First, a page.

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PowerPoint Etiquette for Presentations

The do’s and don’ts of PowerPoint etiquette aren’t explicitly laid out. Good manners are handed down to us by family, which we build on as we learn life’s lessons. Everyone is expected to conduct themselves appropriately and treat each other reasonably.

Unsurprisingly, this also applies when delivering a pitch. PowerPoint is more than two decades old and it’s become a staple in corporate life. But common sense still isn’t so common when it comes to PowerPoint etiquette. There’s a simple code of conduct when giving a presentation.

Speakers who pay attention to protocol show how professional and respectable they are. Here are a few tips to help you become a credible presenter:

Get a Head Start

Make a good first impression by arriving on time. There’s nothing fashionable about being late. It results in a domino effect of delays and inconveniences, and the time lost can’t be brought back. Arriving ahead of time is always better, so you can check the equipment for your presentation.

Technical difficulties can be avoided by checking for hardware problems and by having a backup plan. People also appreciate feeling that their time is valued. The longer it takes you to finish, the more of someone else’s time you’re taking. This makes them feel grateful, and even more likely to tune into your performance.

So make sure to start and end on time.

Call Attention

Begin your speech with a smile. Even if you’re having a bad day, don’t project your mood to your audience. Ask everyone how their day was and spread a positive vibe. You can then ask the audience to help you trim down other sources of distraction, the most notorious being the smartphone.

Politely ask if your listeners can put their smartphone on silent. It’s distracting for both the audience and the speaker when it’s being used in the middle of a presentation. Even if not all of them put away their phones, at least you were polite enough to ask.

Their focus is already split between you and your slides. Help yourself and the audience by simply asking for distractions to be put away.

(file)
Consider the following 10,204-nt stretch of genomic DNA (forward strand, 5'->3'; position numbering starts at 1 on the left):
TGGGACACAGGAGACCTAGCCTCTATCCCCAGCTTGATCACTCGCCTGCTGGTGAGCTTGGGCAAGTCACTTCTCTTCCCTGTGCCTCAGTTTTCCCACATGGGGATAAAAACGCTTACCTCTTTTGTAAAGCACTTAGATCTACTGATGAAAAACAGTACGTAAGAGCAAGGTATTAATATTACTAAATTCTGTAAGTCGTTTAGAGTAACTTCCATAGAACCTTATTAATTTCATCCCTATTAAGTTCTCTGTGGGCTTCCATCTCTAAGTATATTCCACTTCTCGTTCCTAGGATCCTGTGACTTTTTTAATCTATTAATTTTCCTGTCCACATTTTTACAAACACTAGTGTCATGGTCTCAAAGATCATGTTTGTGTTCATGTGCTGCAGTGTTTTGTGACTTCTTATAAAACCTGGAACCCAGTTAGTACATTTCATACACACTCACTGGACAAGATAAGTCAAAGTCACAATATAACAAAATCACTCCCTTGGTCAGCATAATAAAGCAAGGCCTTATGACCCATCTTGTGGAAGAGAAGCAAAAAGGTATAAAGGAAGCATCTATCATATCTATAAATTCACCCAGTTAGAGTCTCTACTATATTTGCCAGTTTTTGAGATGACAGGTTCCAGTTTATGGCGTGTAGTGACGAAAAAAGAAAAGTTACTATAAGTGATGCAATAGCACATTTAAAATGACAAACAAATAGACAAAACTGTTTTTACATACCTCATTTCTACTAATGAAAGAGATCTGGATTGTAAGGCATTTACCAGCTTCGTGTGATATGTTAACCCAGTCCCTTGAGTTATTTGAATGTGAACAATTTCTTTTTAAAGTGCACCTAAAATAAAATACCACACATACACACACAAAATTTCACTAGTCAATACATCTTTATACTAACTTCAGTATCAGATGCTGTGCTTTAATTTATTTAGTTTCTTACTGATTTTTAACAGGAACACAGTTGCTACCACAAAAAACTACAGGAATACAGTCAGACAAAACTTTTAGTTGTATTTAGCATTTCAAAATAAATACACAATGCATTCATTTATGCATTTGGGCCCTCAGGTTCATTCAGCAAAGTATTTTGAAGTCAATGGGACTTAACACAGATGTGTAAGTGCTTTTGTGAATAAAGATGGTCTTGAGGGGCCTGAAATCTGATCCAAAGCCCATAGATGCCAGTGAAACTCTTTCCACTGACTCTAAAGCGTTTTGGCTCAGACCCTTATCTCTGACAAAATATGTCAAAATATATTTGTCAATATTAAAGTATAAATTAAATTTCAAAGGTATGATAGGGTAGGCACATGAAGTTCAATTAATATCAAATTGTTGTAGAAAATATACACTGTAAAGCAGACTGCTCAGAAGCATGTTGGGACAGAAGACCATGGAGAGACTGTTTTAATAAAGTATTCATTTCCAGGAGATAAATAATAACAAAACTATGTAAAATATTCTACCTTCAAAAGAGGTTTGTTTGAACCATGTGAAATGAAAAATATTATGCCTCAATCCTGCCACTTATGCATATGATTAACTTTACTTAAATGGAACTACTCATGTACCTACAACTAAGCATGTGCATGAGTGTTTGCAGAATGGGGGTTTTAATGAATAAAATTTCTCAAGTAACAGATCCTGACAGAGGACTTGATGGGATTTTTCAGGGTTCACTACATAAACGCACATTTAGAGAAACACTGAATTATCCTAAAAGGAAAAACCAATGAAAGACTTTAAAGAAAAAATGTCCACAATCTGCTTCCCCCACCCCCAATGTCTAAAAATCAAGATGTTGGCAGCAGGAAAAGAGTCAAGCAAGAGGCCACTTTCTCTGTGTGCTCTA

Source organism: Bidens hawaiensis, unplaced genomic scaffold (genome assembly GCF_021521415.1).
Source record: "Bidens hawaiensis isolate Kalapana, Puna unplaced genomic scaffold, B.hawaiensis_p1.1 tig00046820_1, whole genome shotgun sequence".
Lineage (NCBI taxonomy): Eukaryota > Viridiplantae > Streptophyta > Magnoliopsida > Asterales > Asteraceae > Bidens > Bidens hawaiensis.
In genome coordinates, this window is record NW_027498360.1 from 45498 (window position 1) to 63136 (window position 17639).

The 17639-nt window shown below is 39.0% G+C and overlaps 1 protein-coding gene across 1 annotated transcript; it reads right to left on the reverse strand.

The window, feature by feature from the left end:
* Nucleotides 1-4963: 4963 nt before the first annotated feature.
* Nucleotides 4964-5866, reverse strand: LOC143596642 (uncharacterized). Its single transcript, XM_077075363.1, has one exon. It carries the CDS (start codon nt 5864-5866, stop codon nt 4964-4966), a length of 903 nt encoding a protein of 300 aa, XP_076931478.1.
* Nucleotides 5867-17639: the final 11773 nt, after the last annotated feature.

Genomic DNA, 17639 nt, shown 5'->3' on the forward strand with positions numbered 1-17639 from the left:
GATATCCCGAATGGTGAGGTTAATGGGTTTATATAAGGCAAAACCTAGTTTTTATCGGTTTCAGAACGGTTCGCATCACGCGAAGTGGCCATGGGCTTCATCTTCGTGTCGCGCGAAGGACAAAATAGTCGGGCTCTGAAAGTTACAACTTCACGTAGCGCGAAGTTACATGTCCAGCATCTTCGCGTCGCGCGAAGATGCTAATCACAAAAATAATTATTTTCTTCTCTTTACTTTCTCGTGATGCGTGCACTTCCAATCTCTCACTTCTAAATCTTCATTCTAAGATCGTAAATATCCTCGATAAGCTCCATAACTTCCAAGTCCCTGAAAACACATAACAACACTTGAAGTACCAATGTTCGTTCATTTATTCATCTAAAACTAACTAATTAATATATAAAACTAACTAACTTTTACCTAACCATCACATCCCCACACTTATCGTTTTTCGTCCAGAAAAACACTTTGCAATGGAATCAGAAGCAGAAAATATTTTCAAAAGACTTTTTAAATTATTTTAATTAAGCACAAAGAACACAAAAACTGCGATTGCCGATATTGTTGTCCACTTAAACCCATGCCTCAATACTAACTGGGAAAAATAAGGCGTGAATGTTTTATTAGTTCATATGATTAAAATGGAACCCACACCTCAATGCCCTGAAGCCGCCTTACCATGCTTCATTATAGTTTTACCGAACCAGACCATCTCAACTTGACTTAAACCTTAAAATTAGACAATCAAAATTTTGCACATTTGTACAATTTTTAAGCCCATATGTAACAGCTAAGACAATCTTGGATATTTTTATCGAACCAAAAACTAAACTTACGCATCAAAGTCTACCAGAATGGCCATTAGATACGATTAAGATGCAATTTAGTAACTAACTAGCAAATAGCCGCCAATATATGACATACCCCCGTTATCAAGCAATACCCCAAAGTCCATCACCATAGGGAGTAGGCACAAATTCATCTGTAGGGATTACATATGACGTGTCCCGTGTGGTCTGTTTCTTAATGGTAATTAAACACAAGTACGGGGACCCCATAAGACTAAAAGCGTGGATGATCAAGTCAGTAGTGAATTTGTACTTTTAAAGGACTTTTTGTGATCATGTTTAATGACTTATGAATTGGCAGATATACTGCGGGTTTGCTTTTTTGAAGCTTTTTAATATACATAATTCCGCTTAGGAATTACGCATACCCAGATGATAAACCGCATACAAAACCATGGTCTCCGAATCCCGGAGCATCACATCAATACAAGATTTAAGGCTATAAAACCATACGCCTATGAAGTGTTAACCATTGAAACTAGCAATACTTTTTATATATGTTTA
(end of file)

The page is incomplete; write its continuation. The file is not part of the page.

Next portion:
PowerPoint Etiquette

You are the center of the presentation, and your deck is simply there to complement your content. Don’t let your deck be the point of distraction between you and your audience.

At the same time, precisely because it’s a visual tool, you need to consider other things as well. According to bestselling author, Michael Hyatt, readability is crucial in a PowerPoint. Take note that your slide will be projected from a distance. Not all projectors are the same, some aren’t powerful enough to render small fonts properly.

Take the necessary precaution and choose a font no smaller than 30pt. Very few words can fit on a slide with a font size reaching triple digits. Using little to no words on a slide isn’t rude towards the audience. In fact, the opposite is true.

This just shows that you’re prepared to explain the material without having to rely on your slides.

Be Mindful

We can’t always be aware of how we behave, especially on stage. Having good manners is important in leaving a good impression. Punctuality takes practice, so make it a habit to develop good time management skills. Be courteous to others and smile.

Appreciate people’s time by making sure your presentation starts and ends as scheduled. You can also reduce the amount of distractions so that you and the audience can focus. Lastly, your deck is there as a complement, not a substitute.

So make sure to prepare your deck thoroughly and exercise good PowerPoint etiquette.



Hyatt, Michael. “5 Rules for More Effective Presentations.” Michael Hyatt. July 10, 2012. Accessed October 13, 2015.


Featured Image: “Serious for Some” by Lachlan Hardy on

3 Ways Altruism Impacts Your Sales Presentation Skills

Chances are, you’ve been brought up to value altruistic behavior. This might have even turned you into the successful person you are now (or hopefully, will become). It may also have highly positive ramifications for your sales presentation skills.